The genus Chloroleucon was first described by Bentham as a section of Pithecolobium, and, even with later additions that have expanded its boundaries, it remains firmly characterized by axillary spines, striate resting-buds, and proteranthous capitula. The spines are modified sterile peduncles, such as occur in no other Ingeae. They have been carelessly interpreted (Mohlenbrock, 1963: 439; Nielsen, 1981: 182) as spinescent stipules, such as occur in Pithecellobium sens. str. and Havardia, but are identified by axillary origin and by occasional rudimentary flower-buds at tip. The flowers of each capitulum are nearly always heteromorphic (either one or several distal ones larger than rest, with modified androecium), which we take to indicate relationship to Albizia, as already suggested by Nielsen (1981). Buds with striate perules that protect the primordia of floriferous branchlets or long-shoots are found also in the seemingly related genus Leucochloron, but this differs in absence of spines and in a characteristic membranous seed-coat lacking pleurogram. The fruits of Chloroleucon are variable in texture and extremely diverse in curvature, passing from almost straight to falcate or turned into a flattened spiral. The fruit is sometimes necessary for certain identification to species.
It must be borne in mind that some herbarium specimens do not show the armature of spines, and M. Nee informs us that in Bolivia some whole trees of Ch. mangense var. mathewsii are spineless. Unarmed flowering specimens of Ch. guantanamense from Hispaniola (Garcia 4837, NY) came from trees armed on the trunk with thorny efoliate branchlets. Also some capitula seem to lack a heteromorphic flower, but we have seen few of these, and some specimens in young leaf do not retain the deciduous perules. These cannot be referred by formula (or by our key) to their genus, and will readily be recognized as Chloroleucon only by close students of Ingeae.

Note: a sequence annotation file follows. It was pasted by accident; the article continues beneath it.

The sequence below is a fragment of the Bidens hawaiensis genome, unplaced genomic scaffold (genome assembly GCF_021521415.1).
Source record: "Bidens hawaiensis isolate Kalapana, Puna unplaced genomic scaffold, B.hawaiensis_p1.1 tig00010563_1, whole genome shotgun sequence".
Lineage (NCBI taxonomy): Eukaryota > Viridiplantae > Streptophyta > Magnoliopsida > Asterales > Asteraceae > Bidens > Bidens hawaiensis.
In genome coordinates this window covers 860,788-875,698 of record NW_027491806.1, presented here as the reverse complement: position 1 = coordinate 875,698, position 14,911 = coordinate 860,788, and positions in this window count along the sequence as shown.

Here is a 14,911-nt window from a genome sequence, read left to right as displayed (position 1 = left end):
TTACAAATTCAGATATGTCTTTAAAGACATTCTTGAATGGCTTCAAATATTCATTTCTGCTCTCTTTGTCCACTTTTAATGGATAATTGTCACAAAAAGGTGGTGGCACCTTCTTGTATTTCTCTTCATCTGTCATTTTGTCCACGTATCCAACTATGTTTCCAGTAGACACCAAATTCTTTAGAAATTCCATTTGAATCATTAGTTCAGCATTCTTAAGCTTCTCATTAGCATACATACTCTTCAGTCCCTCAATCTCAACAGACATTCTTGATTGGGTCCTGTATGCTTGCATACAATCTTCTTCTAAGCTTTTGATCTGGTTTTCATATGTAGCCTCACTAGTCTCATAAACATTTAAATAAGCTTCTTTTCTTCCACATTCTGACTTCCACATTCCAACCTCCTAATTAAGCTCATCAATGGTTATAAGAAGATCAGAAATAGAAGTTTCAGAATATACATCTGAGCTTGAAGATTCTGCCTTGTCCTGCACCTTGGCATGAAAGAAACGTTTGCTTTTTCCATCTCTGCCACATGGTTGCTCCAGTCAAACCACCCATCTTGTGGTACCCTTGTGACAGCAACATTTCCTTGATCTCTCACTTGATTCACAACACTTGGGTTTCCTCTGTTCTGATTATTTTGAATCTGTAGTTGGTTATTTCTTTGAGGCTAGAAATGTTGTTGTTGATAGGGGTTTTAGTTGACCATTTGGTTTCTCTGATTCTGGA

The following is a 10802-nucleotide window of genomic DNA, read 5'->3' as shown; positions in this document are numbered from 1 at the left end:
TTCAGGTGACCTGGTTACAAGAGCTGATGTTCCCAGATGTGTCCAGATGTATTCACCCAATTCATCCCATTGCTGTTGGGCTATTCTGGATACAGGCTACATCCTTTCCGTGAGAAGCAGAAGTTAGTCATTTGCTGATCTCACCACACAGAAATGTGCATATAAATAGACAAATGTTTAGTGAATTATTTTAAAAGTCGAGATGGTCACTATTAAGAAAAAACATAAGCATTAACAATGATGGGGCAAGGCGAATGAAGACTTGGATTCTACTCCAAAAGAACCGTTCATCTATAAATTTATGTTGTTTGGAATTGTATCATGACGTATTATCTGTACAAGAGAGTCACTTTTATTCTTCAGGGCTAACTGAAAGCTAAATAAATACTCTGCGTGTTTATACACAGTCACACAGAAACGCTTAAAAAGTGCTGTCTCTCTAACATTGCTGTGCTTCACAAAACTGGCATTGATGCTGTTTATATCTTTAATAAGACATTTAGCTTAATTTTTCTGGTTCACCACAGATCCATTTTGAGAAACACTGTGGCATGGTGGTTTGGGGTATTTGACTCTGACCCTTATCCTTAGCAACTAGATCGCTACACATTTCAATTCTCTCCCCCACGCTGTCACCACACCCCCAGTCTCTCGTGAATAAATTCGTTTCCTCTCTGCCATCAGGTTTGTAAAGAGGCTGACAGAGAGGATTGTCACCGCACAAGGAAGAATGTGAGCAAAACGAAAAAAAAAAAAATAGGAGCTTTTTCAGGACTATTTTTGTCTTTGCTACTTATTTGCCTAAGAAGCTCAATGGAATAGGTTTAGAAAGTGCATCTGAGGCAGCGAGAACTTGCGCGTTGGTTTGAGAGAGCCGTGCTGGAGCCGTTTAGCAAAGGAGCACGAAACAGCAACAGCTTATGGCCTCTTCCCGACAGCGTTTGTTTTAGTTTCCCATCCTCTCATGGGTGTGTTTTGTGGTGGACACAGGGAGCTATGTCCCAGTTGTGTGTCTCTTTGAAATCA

Cassens and Miller (1981) distinguished the wood of Chloroleucon from other taxa that lacked septate fibers and confluent parenchyma on the basis of the color of the heartwood and the specific gravity. Chloroleucon dumosum is unlike other members of the genus they examined in having biseriate, not uniseriate rays.